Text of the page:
# Tag Info

## Hot answers tagged python

52

From the PyEphem Quick Reference Guide: Rising and setting are sensitive to atmospheric refraction at the horizon, and therefore to the observer’s temp and pressure; set the pressure to zero to turn off refraction. It seems likely that, if you're using the default settings, the result returned is including atmospheric refraction, giving the results you ...

22

Correct me if I am wrong, but if we count sunsets by the center of the Sun apparently crossing the horizon then the Sun is supposed to set every day at latitudes under the arctic circle. That is not how PyEphem defines sunrise and sunset. It defines sunrise as the time the top of the Sun would nominally first appear above an unobscured horizon (no mountains)...

21

Having now looked at the paper by Aiola et al. (2020), it emerges that for that map, they filtered the data to exclude low frequency multipoles with $|l|<150$, corresponding to about 1 degree. This filtering was done to all the maps in the paper and will be responsible for the dramatic "hole" in your Fourier transform. As for the high frequency ...

19

For that specific E-mode map we have applied a Wiener filter to highlight the high SN modes (those "rings"). I also further apply the following filter: $((1 + (kx/5)^{-4})^{-1}) * ((1 + (k/150)^{-4})^{-1})$. This second filter gives the "hole" and a "thin" vertical line in your 2D PS. The image above is just for PR purposes. In ...

11

No, for several reasons. The expected gravitational wave signature of a core collapse supernova looks nothing like that from a merging black hole binary system, so no sensible comparison can be done with GW150914. The maximum frequency of the gravitational waves from a merger decreases with increasing mass. The expected frequencies from a core collapse are ...

11

In Astropy, u.G represents a Gauss, not the gravitational constant. That's why you get the "A" in one of the error messages; it represents an ampere. To use the gravitational constant in your code, you need to use astropy.constants and replace u.G in your code with constants.G (or just add import astropy.constants as c and use c.G, if you prefer).

9

Wikipedia's article on the Arctic Circle provides the explanation. Firstly, it says: because the sun appears as a disk and not a point, part of the midnight sun may be seen on the night of the northern summer solstice up to about 50 minutes (′) (90 km (56 mi)) south of the Arctic Circle. As the Arctic Circle is currently at roughly 66°34′N, this means a ...

8

Your approach is completely correct, just note three things: Logarithmic distribution First, since the distribution of masses is logarithmic in nature (as is most other things), be sure to bin them logarithmically. Otherwise you will oversample (undersample) the bins at the low-(high-)mass end. Comoving densities Second, to be able to compare mass ...

8

The fringing pattern is caused by thin-film interference within the CCD. The signal received in a pixel will be proportional to the light falling on it, multiplied by a sensitivity, but then some extra signal is added or subtracted which depends on how much of the incoming light is at particular wavelengths that are affected by the interference (i.e. the ...

7

Random points on the surface of a sphere can be generated by allowing the azimuthal angle $\phi$ to take a uniformly distributed random value between 0 and $2\pi$. To convert this to RA in degrees you multiply by $180/\pi$. To convert to hours, minutes and seconds you divide the $\phi$ in degrees by 15, which gives the hours, divide the remainder by 60 which ...

6

This code reads coordinates as equatorial (ra, dec) and transforms them to galactic (l, b): eq = SkyCoord(xarr[:], yarr[:], unit=u.deg) gal = eq.galactic The contents of 'galacticwperiod.csv' are already in galactic coordinates and should not be transformed. Something like this may give better results: gal = SkyCoord(xarr[:], yarr[:], frame='galactic', ...

6

You can do it via the astroquery SDSS module; there is a function called query_sql.

5

Heres more python than you can shake a telescope at. I just used @RobJeffries' algorithm. This is just a python script, the real answer to the question is @RobJeffries' answer and I've just scripted it. The mathematics behind generating statistically uniform distributions is explained very nicely there as well. Python is below the plots. You can see on an X-...

5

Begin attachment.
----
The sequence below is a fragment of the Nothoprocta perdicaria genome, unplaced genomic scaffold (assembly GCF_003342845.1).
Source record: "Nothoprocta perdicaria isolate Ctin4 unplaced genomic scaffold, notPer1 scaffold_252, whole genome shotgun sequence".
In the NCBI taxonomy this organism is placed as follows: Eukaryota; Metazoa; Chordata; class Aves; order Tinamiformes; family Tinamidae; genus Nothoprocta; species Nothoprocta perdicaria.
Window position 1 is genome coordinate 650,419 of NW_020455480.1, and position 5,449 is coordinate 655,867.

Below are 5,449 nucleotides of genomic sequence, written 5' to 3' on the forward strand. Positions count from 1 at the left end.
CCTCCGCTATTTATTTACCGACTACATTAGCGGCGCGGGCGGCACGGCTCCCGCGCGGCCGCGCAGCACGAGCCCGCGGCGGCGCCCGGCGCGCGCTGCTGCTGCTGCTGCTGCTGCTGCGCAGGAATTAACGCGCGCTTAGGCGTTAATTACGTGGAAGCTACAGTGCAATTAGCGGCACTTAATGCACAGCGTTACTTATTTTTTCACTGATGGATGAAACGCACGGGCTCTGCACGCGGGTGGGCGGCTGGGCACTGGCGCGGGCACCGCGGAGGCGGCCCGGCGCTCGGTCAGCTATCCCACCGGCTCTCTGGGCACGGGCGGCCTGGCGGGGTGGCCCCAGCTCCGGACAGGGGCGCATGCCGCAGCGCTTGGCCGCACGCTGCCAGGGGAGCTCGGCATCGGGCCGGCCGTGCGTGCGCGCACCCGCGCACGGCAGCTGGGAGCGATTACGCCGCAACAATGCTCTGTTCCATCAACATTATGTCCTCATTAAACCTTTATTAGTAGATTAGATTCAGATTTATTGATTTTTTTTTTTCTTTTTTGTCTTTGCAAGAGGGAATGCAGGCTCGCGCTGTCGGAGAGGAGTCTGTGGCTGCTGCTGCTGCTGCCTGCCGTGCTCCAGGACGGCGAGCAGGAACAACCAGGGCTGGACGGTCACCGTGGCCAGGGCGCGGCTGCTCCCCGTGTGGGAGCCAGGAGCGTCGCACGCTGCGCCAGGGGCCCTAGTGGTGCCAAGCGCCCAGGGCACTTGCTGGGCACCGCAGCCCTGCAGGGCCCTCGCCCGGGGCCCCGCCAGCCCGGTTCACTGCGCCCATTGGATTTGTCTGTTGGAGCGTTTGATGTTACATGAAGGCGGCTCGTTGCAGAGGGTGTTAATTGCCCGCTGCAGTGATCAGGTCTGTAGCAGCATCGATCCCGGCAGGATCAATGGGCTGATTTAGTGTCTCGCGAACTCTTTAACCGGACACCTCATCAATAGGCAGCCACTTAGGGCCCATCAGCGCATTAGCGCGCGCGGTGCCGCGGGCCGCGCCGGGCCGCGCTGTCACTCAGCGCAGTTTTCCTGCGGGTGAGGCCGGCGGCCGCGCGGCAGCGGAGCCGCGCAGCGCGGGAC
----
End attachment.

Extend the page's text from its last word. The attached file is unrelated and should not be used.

Your feeling is right: You shouldn't convolve the spectrum and the filter, you should only multiply so that flux outside the bandpass is suppressed. Subsequently you integrate the resulting function over wavelength, so that flux density (in energy/time/area/wavelength) becomes flux (in energy/time/area). Simply setting the flux to 0 outside $\lambda_1$ and $... 5 While I'm not familiar with the package, a very quick look at the documentation suggests that you want In [90]: c.M_sun.uncertainty instead. I've just checked and this appears to be correct. > python -c "from astropy import constants as c ; print c.M_sun.uncertainty" 5e+25 5 There is no obvious astronomy error, but your use of math.pow is wrong You write constgrav = math.pow(6.67,-11). That means$G = 6.67^{-11}$. You mean constgrav = 6.67e-11 or$G=6.67\times 10^{-11}$. With completely different initial conditions, it is not surprising that the Earth flies off into space. As a suggestion, try not using SI units for this, ... 5 The second light curve you show has no obvious periodic behaviour and I cannot see any sign of a planetary transit. The period-finding algorithm appears to be working correctly. The planet (if it exists) is supposed to be one of the smallest planetary candidates found by Kepler and will have a barely detectable transit (depth of order 0.004%). The small ... 5 The visual appearance of fringing is caused by the CCD (thickness) being comparable to the size of the wavelength (thin-film interference). An everyday example (same physics except with more colors) is an oilslick one sees in a puddle. The wavelengths of visible light are similar in size to the layer of oil on top of the water. The slight variation in ... 5 You are doing many things wrong. You are computing the eccentricity of one body with respect to the center of mass. You need to compute the eccentricity of one body with respect to the other. You are using reduced mass in np.cross(Ve, Le, axis=0) / mred - Xe / np.sqrt(np.sum(np.square(Xe), axis=0)) This is wrong for multiple reasons. First off, look at the ... 5 I was wondering why the absorbtion lines of the template are broader then those of the galaxy, since it actually should be the other way arround. You are correct that it should be the other way around. The reason the plot looks confusing is that you are not actually plotting the galaxy spectrum in the top panel; you are plotting some combination of noise ... 4 I want to say that's a Mollweide projection. I know that they're pretty common in astronomy; many images of the CMB use them. I was actually working with one recently. Given latitude$\varphi$and longitude$\lambda$, the$x$and$y$coordinates of an object are $$x=R\frac{2\sqrt{2}}{\pi}(\lambda-\lambda_0)\cos\theta,\quad y=R\sqrt{2}\sin\theta$$ for ... 4 I personally use Astropy, specifically astropy.io.fits, although I'm not a seasoned user of FITS files and I don't really know their layout. As an example snippet of code, I often load data from FITS files using from astropy.io import fits data = fits.open('data_file.fits')[0].data You'll find more information in the documentation on the FITS module. 4 I haven't done much astronomical image processing before, but as this question is unanswered I'll give it a shot - hopefully to some avail. If the problem is more specific, a code sample/image sample would probably be useful for further diagnosis, but otherwise this example may help. It discusses the process of writing a 3-channel image to separate FITS ... 4 The La2010 long-term ephemeris Laskar et al. (2011), which is based on the INPOP numerical ephemeris integrated for 1 Myr, is valid for 250 million years before the present day and a unknown distance into the future. The authors note that due to chaotic motion in the Solar System, the accuracy degrades significantly beyond -50 Myr and likely a similar time ... 4 The astropy.coordinates packages has the SkyCoord.from_name() convenience method (docs link) uses the Sesame name resolver at CDS to search Simbad, the NASA/IPAC Extragalactic Database NED and VizieR database of astronomical catalogs. Since these encompass basically every known object in astronomy, there is no "list"; simply put something in and it'... 3 From eq. 10 in Hogg's classic paper, assuming that the peculiar velocity$v_\mathrm{pec} \ll c$: $$v_\mathrm{pec} = c \frac{z_\mathrm{obs} - z_\mathrm{cos}}{1 + z_\mathrm{cos}},$$ where$z_\mathrm{obs}$is the observed redshift, and$z_\mathrm{cos}$is the redshift from cosmological expansion only. Let me invert that and wrap it up in Python for ya: def ... 3 BTW if anyone wants a quick and fast query to solution do the following: Go to https://skyserver.sdss.org/dr12/en/tools/search/sql.aspx. Paste a query like this: SELECT s.specobjid, s.ra, s.dec, s.z FROM SpecObj as s WHERE s.z > 0 AND s.z < .18 AND s.ra > 0 AND s.ra < 50 AND s.dec > 0 AND s.dec < 30 Then after downloading a csv file ... 3 SDSS DR12 Catalog Data looks like a good starting point, apparently pretty open to those willing and able to figure it out. Their SciServer Compute site hosts Jupyter notebooks to query CasJobs in SQL. The Large Scale Structure galaxy catalog under BOSS value added catalogs may also be relevant. 3 If you were working with a rectangular coordinate system as shown in the figure below (that also had no bounds), then it is correct that the right ascension would be$RA=RA_p\pm d$(points 1 and 3) and the declination would be$Dec=Dec_p \pm d\$ (points 2 and 4) where d is the radius of the circle. The sky is spherical, so the lines of RA are not a constant ...